The Value of Specialization

Many stock investors seek to lower their risks through the purchase of mutual funds and exchange-traded funds. True, this will lower non-systemic risk, but at a cost – you have no control over the choices made by the portfolio manager. If you seek out the best fund managers, you should keep in mind that they will probably charge higher fees and in the long run will likely underperform the market – just ask Warren Buffet.

Purchasing an index fund doesn’t solve the control problem. They are cheap, but by definition give you average returns and average risk, meaning you don’t benefit from expert specialized knowledge since these funds run on auto-pilot.

Lloyd Jones believes you can do better than average when you apply specialized expertise to given segments of a market. We do this through first through geographical specialization, by investing in business-friendly, low-tax states in the Southeast, especially Florida and Texas. Senior and multifamily housing investments are favored in this region due to warm weather, low costs and low taxes.

Geography is a good start, but it takes a lot more to identify real-estate investments with solid cash flow prospects and low risk. We select properties with good cash flows that would benefit from more capitalization or better management. Only one percent of properties make it through our screening process. These are the ones we acquire and operate, and in doing so add value for all investors, including ourselves.

Specialization pays off in this context without sacrificing the benefits of diversification. For one thing, each property stands alone, without cross-collateralization, to isolate any problems from affecting other properties. Our funds provide diversification by spreading risk across eight to ten properties in at least four different markets, and specialization by choosing our markets, property types and properties carefully – a small subset of the total market.

There is no better time than right now to redeploy some of your stock and bond market assets to multifamily real estate investments. Recent volatility spikes are a warning of rough seas ahead, but carefully selected real-estate investments have the ability to steady your portfolio in the most turbulent times.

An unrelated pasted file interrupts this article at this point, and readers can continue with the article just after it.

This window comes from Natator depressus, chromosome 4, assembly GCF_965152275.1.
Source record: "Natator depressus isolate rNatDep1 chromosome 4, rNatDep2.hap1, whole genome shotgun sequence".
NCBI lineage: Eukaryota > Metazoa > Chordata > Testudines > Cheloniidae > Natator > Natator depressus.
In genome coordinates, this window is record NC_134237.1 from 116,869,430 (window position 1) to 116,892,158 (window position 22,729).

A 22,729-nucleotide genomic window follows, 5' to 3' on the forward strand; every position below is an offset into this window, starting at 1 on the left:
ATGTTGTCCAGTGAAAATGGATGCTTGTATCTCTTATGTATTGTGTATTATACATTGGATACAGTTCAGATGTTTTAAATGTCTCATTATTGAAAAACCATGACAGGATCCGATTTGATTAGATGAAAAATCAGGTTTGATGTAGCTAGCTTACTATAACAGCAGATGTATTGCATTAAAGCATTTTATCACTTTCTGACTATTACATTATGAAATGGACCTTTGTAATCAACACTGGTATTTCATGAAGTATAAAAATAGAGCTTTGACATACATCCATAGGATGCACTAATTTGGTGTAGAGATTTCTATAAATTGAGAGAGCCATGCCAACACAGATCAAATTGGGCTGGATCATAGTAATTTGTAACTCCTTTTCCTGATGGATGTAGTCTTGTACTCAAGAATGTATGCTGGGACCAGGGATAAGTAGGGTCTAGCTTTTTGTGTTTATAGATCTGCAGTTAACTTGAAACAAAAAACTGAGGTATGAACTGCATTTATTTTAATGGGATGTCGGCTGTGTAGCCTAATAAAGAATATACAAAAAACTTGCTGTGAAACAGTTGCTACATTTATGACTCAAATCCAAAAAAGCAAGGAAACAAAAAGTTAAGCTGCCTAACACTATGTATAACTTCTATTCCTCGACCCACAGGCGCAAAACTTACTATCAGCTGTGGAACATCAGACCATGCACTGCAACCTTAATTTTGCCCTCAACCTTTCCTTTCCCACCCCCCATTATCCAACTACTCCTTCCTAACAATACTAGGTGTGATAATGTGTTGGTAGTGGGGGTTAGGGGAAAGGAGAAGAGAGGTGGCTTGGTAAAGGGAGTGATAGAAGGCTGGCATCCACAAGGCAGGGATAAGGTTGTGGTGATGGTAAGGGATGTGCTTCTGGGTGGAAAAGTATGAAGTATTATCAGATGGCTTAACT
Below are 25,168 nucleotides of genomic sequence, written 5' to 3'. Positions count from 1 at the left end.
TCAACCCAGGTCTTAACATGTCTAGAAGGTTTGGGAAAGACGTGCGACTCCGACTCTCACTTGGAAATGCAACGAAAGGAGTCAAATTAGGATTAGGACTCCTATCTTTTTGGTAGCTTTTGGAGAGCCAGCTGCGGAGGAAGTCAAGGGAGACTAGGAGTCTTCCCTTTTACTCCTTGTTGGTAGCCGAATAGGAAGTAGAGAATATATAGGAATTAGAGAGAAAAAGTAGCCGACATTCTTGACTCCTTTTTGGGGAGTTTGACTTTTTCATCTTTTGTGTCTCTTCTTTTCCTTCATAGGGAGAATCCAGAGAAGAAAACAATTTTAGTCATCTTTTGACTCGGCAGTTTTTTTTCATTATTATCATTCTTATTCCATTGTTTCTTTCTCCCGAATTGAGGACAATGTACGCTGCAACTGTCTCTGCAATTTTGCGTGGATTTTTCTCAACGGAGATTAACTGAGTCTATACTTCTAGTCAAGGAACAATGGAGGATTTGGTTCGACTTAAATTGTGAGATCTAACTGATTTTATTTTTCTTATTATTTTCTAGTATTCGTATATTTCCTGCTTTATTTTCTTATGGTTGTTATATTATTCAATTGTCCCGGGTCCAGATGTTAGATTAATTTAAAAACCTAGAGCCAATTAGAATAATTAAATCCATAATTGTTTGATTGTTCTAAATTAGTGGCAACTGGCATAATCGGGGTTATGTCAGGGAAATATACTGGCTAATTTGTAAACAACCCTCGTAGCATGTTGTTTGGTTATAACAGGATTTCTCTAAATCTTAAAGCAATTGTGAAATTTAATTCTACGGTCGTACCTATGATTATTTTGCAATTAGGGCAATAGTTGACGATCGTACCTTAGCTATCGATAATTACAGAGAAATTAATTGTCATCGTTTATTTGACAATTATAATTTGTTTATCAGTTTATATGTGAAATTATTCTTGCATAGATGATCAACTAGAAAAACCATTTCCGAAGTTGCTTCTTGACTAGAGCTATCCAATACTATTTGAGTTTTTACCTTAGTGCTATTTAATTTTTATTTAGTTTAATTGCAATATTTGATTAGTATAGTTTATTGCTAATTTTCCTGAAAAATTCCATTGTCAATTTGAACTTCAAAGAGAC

Post Script:  Based on the front page of the Wall Street Journal of 2/26/18, margin bets will continue to fuel market volatility.

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About Christopher Finlay
Christopher Finlay is chairman/CEO of Lloyd Jones Capital, a private-equity real estate firm that specializes in the multifamily sector. For the past thirty-seven years, and through every economic cycle, he has owned and operated successful multifamily businesses. Predecessor companies include commercial brokerage, appraisal, property and asset management, construction, and development.

Headquartered in Miami, Lloyd Jones Capital acquires, improves, and operates multifamily real estate in growth markets throughout Texas, Florida, and the Southeast on behalf of institutional partners, private investors, and its own principals.

So, What’s An Investor To Do?

“The golden era [of stocks and bonds] has now ended,” says a McKinsey & Company report issued last year. The report suggests that returns on equities and fixed-income investments could see significant decreases – up to 400 or 500 basis points over the next twenty years.   According to the report, this will affect everybody, from pension funds that will face larger funding gaps; asset managers who will see lower fees; and insurers whose earnings depend on investment income.  And on a personal level, the new generation of retirees will retire later and with less income.

And more recently, Bloomberg reported that “U.S. markets are at their highest risk levels since before the 2008 financial crisis… according to Bill Gross, manager of the $2 billion Janus Henderson Global Unconstrained Bond Fund.” The article continues, “Gross said that ‘…returns are going to be lower.’”  These thoughts are echoing throughout the industry.